Kwame Brown discusses his campaign, education, and community participation with the Dish

Today, the Dish spoke with At-Large City Councilmember Kwame Brown, who is in the midst of a robust campaign against Vincent Orange for D.C. Council Chair.

Dish: A lot of candidates are running as the City's fiscal saviors this year. What can you point to in your record that shows that you have been committed to fiscal responsibility in the past?

Kwame Brown: I don't think I'm running on being the fiscal savior of the District of Columbia. But for the last few years I've been for reducing the size of the government. When you look at the D.C. Sports and Entertainment Commission which was being subsidized by 5 to $6 million a year, I was able to consolidate that into the Washington Convention Center Authority, saving $3 to 8 million a year. [Read more.] The [National Capital Revitalization Corp.] and [Anacostia Waterfront Corp.], were two independent organizations in the District of the Columbia and we were able to consolidate into the Deputy Mayor for Economic Planning and Development. [Read more.] ... I've been able to not grow the size of the government and add agencies but instead to shrink it in size.

D: You're chairing a series of hearings on the Hurt Home and other City properties. How do you feel about the input residents have on issues like zoning and new building projects in D.C. in general?

Residents should always have a voice. And that's why at the hearing on the Hurt Home itself, there was clearly some concerns that hadn't been aired, or hadn't had a chance to be heard. I've been known and criticized by my opponents for holding up projects because I want to make sure residents have their say. I think I have demonstrated by the attacks I've talked about that I've talked about that on the Committee on Economic Development that I have been of the mind that residents should get their voice.

D: What do you think about the Campus Plan that Georgetown is proposing for 2010?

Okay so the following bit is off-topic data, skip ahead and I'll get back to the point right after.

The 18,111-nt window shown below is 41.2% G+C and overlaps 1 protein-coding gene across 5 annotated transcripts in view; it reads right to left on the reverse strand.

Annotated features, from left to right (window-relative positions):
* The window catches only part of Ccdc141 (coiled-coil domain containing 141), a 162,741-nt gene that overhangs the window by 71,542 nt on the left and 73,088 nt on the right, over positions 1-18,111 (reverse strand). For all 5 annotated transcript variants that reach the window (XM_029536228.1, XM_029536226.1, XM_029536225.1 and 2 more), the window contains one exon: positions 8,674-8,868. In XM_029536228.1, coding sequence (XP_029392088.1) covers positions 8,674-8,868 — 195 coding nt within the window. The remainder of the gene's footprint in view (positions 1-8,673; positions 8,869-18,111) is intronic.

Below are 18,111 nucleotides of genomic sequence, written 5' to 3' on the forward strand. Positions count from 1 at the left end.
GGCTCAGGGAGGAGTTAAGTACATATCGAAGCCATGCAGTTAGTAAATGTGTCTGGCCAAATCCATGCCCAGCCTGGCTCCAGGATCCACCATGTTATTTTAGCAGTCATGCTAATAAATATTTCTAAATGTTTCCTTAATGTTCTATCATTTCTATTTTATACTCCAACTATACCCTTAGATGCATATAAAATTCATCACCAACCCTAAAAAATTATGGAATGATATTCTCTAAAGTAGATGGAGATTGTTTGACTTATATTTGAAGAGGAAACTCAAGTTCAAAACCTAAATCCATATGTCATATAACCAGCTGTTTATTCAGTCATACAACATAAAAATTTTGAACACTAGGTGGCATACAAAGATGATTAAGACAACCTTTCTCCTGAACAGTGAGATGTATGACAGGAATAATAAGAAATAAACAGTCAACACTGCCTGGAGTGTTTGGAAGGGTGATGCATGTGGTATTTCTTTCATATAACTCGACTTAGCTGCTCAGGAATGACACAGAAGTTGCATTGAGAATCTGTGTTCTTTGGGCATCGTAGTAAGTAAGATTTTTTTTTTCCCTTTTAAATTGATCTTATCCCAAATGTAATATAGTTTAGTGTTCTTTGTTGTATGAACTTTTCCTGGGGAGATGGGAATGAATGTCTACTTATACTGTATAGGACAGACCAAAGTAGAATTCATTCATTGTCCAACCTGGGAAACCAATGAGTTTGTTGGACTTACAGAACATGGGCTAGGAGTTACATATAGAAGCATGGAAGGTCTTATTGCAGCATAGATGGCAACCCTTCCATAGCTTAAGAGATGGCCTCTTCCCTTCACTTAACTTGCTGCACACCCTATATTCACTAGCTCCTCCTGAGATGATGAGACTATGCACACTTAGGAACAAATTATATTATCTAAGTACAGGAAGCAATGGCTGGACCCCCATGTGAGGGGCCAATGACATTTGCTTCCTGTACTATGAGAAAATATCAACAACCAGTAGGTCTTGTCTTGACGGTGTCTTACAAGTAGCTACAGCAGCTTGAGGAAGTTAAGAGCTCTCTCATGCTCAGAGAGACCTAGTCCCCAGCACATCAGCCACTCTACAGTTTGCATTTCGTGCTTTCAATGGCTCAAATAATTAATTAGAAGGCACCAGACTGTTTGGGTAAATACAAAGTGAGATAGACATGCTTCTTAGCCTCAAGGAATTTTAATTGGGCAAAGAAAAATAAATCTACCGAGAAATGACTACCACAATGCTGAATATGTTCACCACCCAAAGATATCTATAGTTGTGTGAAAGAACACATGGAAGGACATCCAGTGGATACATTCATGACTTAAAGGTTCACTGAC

Georgetown is not the only one doing this thing. There's issues at American University and George Washington. I saw the Ward 3 Dems straw poll vote which said Georgetown needed to include more resident input on their plan, because they haven't really sat down with residents enough. I want to make sure that the University sits down with the community, because clearly there's people looking at where they're placing these houses and how many there are going to be. I'm taking the lead of the residents on this who say they're being affected by what the plan is.

D: Whose support do you have on the City Council?

I'm proud to have the support of Jim Graham, Councilmember Evans in Ward 2, Cheh in Ward 3, Tommy Wells over in Ward 6, Yvette Alexander, Marion Barry, David Catania, the At-Large councilmember, in total ten of my twelve colleagues have endorsed my campaign.

D:  The latest campaign finance reports show that you are leading Vincent Orange in fundraising, but not by too far. With that in mind, and in general, do you think you're facing a strong campaign?

I didn't loan myself any money, so when you subtract the loan he gave himself, the picture is very different. But at the end of the day, it's not about money. We've won the Ward 3 Democrats straw poll, the Ward 8 Democrats straw poll ... Everywhere we go, we're working hard. We have a large percent of the ANC commissioners backing us, and more importantly, I have the endorsement of the majority of the Council.

I can only speak of my campaign. We've knocked on over 6,000 doors. I have spent no energy on what he's doing and how he's doing it.

D:  Do you expect that this is a clear win?

We don't take anything for granted ... Campaigning is not something I just do because it's campaign season.

D: Who are you supporting for in the mayoral race?

I'm only focused on running as hard as I can in my race. I could see myself working well with the candidates, I am neutral in that race. I've spent all my time on my chairman's race of the District of Columbia.